A newly developed white fish filleting machine could give the Norwegian fish industry a much-needed boost, according to Sintef, an independent research organisation.
The new machine locates the fish bones using X-ray technology, and fillets the fish quickly and precisely with a powerful jet of water. Unlike farmed salmon, white fish varies greatly in size and weight. This means that until now, no one has been able to develop a machine that can fillet these fish.
However, there is now a machine that could result in a positive upturn in the Norwegian fishing industry. The machine is a result of a development project run by Nordic Innovation, in which Sintef, Marel, Faroe Origin and Norway Seafoods have been working together.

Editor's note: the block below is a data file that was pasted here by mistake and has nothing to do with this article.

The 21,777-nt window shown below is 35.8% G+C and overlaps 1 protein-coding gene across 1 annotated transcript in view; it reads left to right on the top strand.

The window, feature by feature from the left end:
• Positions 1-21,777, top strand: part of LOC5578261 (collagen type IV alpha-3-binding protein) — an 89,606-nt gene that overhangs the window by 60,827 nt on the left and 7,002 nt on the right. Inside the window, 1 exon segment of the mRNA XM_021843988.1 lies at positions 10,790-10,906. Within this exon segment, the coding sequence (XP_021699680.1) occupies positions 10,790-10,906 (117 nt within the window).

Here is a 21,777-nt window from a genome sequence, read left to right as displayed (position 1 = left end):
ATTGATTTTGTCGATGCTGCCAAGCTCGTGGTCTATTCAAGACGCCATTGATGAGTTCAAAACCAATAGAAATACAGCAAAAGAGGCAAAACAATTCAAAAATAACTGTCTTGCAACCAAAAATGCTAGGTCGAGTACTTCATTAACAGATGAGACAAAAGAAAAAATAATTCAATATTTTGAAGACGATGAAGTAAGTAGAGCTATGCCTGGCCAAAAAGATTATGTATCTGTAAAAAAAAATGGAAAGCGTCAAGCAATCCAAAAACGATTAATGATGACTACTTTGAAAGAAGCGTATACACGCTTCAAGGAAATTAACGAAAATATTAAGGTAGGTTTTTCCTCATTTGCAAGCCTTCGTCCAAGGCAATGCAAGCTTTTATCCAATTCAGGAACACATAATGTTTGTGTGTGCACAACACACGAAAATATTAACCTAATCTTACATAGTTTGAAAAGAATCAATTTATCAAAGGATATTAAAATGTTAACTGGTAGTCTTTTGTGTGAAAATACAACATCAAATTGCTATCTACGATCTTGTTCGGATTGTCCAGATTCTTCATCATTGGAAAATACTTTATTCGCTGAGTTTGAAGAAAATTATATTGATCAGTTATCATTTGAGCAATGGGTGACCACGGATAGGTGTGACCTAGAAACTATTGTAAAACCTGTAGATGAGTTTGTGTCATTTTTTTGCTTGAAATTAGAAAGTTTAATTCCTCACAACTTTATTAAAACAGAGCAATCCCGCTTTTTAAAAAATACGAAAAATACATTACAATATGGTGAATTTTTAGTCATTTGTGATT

White fish is complicated and time-consuming to fillet, because the bones are difficult to find and remove. As a result, 3–7% of the most valuable part of the fish is currently cut away unnecessarily. Researchers at Sintef ICT have conducted X-ray tests in the laboratory, and have used CP scanners at Oslo University Hospital to learn more about where fish bones are located.
The technology focuses on image analysis and recognition. The new machine locates the fish bones using X-ray technology, and fillets the fish quickly and precisely with a powerful jet of water. This means that the fish is guaranteed to be boneless, with considerably less wastage than with manual filleting.